inthistownstandingtavern called `The Wagoner' was downburnt. When the fire to
    the onthedownburninghouseresting Stork's Nest reached, flew the parent Storks
    away. But when the bytheraging, firesurrounded Nest <b>itself</b> caught
    Fire, straightway plunged the quickreturning Mother-stork into the Flames and
    died, her Wings over her young ones outspread."</blockquote>

    Even the cumbersome German construction is not able to take the pathos out
    of that picture -- indeed, it somehow seems to strengthen it. This item is
    dated away back yonder months ago. I could have used it sooner, but I was
    waiting to hear from the Father-stork. I am still waiting.

    "<b>Also</b>!" If I had not shown that the German is a difficult language,
    I have at least intended to do so. I have heard of an American student who
    was asked how he was getting along with his German, and who answered promptly:
    "I am not getting along at all. I have worked at it hard for three level
    months, and all I have got to show for it is one solitary German phrase --
    `<b>Zwei Glas</b>'" (two glasses of beer). He paused for a moment,
    reflectively; then added with feeling: "But I've got that <b>solid</b>!"

    And if I have not also shown that German is a harassing and infuriating
    study, my execution has been at fault, and not my intent. I heard lately of a
    worn and sorely tried American student who used to fly to a certain German
    word for relief when he could bear up under his aggravations no longer -- the
    only word whose sound was sweet and precious to his ear and healing to his
    lacerated spirit. This was the word <b>Damit</b>. It was only the
    <b>sound</b> that helped him, not the meaning; [3] and so, at last, when he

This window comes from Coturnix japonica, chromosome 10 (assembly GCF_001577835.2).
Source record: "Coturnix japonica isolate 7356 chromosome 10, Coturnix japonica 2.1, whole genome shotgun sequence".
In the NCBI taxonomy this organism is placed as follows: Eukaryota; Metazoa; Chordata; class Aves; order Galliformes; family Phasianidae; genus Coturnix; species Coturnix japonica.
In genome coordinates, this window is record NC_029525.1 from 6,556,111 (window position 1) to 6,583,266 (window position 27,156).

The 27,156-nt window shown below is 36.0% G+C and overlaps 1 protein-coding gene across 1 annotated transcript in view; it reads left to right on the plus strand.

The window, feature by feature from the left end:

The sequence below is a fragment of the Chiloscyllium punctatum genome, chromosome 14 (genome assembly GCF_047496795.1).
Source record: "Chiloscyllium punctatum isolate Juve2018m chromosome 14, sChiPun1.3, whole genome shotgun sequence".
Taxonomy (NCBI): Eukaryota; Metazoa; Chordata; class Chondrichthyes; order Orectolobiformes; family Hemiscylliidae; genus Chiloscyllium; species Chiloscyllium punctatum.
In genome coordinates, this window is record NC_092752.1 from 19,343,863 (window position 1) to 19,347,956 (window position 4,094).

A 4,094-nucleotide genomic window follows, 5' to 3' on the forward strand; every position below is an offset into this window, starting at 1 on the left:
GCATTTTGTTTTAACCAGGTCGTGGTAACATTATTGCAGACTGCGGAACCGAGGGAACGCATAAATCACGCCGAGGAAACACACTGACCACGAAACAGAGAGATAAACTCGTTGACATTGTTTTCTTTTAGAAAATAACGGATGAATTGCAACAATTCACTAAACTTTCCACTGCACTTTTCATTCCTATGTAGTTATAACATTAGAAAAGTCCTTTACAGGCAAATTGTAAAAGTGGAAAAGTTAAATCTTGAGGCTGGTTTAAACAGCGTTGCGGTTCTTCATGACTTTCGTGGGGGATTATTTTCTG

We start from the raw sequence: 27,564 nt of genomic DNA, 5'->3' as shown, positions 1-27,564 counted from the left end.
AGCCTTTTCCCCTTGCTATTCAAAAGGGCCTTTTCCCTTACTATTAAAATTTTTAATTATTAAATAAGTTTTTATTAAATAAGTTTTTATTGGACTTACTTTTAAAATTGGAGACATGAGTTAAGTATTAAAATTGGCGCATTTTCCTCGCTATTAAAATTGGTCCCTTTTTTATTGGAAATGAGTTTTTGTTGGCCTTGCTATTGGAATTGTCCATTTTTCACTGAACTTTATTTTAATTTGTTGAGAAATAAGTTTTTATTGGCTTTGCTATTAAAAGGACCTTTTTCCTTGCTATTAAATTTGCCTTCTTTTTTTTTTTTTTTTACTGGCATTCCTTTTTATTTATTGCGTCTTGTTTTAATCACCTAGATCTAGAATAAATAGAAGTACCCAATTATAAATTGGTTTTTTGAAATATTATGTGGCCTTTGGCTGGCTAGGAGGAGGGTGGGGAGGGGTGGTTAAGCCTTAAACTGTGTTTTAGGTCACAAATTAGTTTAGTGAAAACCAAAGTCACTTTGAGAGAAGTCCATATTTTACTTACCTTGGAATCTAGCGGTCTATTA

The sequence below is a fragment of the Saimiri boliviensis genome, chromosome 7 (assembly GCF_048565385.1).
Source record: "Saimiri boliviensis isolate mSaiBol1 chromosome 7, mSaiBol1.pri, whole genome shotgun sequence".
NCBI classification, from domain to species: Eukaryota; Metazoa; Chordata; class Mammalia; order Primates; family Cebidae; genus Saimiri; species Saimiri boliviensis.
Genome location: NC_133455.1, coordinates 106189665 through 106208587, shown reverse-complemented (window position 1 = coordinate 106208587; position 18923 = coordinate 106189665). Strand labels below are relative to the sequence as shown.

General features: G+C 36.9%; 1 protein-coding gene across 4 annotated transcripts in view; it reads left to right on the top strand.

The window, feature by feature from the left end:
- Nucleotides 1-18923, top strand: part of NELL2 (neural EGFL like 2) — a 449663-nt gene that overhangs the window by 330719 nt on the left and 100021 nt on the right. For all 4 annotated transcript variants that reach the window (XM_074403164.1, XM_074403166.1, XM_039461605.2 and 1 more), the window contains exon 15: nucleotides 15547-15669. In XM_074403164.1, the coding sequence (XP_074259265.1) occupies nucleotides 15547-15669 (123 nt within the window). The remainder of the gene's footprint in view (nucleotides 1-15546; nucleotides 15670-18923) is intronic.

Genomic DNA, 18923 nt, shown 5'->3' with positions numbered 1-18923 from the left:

learned that the emphasis was not on the first syllable, his only stay and
    support was gone, and he faded away and died.

    <blockquote>3. It merely means, in its general sense,

    I think that a description of any loud, stirring, tumultuous episode must
    be tamer in German than in English. Our descriptive words of this character
    have such a deep, strong, resonant sound, while their German equivalents do
    seem so thin and mild and energyless. Boom, burst, crash, roar, storm,
    bellow, blow, thunder, explosion; howl, cry, shout, yell, groan; battle, hell.
    These are magnificent words; the have a force and magnitude of sound befitting
    the things which they describe. But their German equivalents would be ever so
    nice to sing the children to sleep with, or else my awe-inspiring ears were
    made for display and not for superior usefulness in analyzing sounds. Would
    any man want to die in a battle which was called by so tame a term as a
    <b>Schlacht</b>? Or would not a consumptive feel too much bundled up, who was
    about to go out, in a shirt-collar and a seal-ring, into a storm which the
    bird-song word <b>Gewitter</b> was employed to describe? And observe the
    strongest of the several German equivalents for explosion --
    <b>Ausbruch</b>. Our word Toothbrush is more powerful than that. It seems to
    me that the Germans could do worse than import it into their language to
    describe particularly tremendous explosions with. The German word for hell --
    H&ouml;lle -- sounds more like <b>helly</b> than anything else; therefore, how
    necessary chipper, frivolous, and unimpressive it is. If a man were told in
    German to go there, could he really rise to thee dignity of feeling

    Having pointed out, in detail, the several vices of this language, I now
    come to the brief and pleasant task of pointing out its virtues. The
    capitalizing of the nouns I have already mentioned. But far before this virtue
    stands another -- that of spelling a word according to the sound of it. After
    one short lesson in the alphabet, the student can tell how any German word is
    pronounced without having to ask; whereas in our language if a student should
    inquire of us, "What does B, O, W, spell?" we should be obliged to reply,
    "Nobody can tell what it spells when you set if off by itself; you can only
    tell by referring to the context and finding out what it signifies -- whether
    it is a thing to shoot arrows with, or a nod of one's head, or the forward end
    of a boat."

    There are some German words which are singularly and powerfully effective.